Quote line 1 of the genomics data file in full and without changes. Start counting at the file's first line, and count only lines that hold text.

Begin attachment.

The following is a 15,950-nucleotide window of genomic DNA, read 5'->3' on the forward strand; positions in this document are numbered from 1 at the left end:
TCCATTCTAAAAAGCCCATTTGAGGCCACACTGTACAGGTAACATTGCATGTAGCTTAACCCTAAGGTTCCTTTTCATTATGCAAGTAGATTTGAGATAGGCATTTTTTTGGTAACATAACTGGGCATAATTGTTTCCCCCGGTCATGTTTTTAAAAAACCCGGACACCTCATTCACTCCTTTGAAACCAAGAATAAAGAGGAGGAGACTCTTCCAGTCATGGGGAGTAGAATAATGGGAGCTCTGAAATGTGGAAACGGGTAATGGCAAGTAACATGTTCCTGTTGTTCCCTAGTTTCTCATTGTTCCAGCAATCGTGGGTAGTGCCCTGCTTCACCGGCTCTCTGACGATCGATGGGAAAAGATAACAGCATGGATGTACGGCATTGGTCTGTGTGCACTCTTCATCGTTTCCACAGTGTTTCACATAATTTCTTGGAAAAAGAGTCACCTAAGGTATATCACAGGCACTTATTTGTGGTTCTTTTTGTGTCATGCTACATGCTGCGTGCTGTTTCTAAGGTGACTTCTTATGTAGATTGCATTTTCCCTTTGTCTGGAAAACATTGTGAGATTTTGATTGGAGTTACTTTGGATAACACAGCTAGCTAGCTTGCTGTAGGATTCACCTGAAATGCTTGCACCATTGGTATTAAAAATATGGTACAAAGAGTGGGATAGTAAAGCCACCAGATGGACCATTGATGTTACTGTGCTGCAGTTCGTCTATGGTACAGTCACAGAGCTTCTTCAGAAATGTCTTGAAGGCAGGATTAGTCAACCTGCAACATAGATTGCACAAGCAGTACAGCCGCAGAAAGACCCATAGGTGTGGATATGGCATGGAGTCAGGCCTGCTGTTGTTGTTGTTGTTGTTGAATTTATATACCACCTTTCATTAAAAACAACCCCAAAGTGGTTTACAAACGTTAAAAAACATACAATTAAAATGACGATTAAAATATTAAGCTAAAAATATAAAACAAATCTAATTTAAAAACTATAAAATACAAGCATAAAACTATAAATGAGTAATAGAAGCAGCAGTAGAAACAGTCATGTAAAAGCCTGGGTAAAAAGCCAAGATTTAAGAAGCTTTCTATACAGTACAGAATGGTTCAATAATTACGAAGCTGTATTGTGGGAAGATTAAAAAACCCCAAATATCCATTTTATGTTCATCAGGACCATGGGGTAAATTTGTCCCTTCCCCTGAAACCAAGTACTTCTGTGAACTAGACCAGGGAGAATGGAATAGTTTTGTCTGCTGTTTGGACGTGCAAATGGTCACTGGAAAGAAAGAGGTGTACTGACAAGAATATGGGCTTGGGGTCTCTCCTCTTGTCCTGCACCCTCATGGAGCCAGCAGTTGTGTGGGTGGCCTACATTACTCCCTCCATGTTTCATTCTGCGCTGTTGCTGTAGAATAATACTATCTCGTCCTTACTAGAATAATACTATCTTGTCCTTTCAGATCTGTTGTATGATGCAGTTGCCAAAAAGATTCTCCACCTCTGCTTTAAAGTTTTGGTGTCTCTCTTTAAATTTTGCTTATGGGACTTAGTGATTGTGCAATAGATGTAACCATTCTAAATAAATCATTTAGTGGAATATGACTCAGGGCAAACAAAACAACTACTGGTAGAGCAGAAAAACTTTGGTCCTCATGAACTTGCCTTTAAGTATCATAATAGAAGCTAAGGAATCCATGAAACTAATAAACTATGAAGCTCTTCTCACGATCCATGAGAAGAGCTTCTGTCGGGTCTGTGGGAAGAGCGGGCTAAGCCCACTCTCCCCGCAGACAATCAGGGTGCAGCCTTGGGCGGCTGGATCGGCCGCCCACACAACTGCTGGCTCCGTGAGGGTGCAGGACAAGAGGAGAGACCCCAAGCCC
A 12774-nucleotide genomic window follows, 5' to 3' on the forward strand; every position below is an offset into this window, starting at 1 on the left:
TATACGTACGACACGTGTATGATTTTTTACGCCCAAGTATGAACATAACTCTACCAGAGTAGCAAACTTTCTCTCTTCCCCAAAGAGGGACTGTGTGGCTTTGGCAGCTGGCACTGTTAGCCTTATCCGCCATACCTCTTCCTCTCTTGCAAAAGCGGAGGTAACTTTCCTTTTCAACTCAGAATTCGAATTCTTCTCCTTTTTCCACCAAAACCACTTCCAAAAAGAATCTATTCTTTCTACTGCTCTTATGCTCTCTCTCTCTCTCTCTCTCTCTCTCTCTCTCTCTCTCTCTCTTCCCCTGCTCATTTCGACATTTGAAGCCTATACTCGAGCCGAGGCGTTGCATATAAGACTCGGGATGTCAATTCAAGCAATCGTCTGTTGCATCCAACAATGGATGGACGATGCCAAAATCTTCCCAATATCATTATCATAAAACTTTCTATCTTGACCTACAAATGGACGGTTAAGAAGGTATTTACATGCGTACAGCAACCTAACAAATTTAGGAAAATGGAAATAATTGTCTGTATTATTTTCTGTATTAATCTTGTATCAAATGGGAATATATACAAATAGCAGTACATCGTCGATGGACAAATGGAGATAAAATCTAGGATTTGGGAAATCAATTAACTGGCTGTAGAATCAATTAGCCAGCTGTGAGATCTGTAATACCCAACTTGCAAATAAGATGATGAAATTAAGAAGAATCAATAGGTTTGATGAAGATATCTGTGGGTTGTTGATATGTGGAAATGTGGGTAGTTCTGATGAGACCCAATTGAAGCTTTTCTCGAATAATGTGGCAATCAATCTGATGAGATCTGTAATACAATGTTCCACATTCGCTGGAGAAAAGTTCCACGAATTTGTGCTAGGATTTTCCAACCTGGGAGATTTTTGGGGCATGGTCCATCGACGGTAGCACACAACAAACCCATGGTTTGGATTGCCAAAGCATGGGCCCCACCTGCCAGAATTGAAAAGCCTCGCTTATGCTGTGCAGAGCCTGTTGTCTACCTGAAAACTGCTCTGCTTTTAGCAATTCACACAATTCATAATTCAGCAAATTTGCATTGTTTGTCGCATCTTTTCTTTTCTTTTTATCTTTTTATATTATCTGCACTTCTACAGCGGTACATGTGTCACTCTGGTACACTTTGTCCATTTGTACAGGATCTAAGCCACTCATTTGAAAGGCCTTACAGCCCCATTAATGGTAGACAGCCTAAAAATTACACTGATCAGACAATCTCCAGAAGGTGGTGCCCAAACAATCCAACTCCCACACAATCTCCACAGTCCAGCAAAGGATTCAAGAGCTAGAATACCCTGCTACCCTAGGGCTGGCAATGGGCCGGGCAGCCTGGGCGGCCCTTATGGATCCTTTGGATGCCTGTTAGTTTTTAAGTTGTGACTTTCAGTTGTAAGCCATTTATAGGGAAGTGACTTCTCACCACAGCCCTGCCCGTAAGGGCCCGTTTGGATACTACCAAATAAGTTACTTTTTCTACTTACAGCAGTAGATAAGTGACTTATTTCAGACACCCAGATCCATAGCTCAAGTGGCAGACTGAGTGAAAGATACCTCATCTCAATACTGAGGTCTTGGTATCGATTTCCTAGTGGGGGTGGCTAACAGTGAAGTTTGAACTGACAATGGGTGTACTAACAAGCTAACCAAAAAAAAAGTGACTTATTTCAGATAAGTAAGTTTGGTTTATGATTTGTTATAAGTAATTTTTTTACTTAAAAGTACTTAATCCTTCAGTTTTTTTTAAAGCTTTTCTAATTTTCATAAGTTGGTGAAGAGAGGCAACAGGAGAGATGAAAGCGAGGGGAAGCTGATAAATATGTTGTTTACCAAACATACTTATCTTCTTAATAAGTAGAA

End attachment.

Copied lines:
The following is a 15,950-nucleotide window of genomic DNA, read 5'->3' on the forward strand; positions in this document are numbered from 1 at the left end: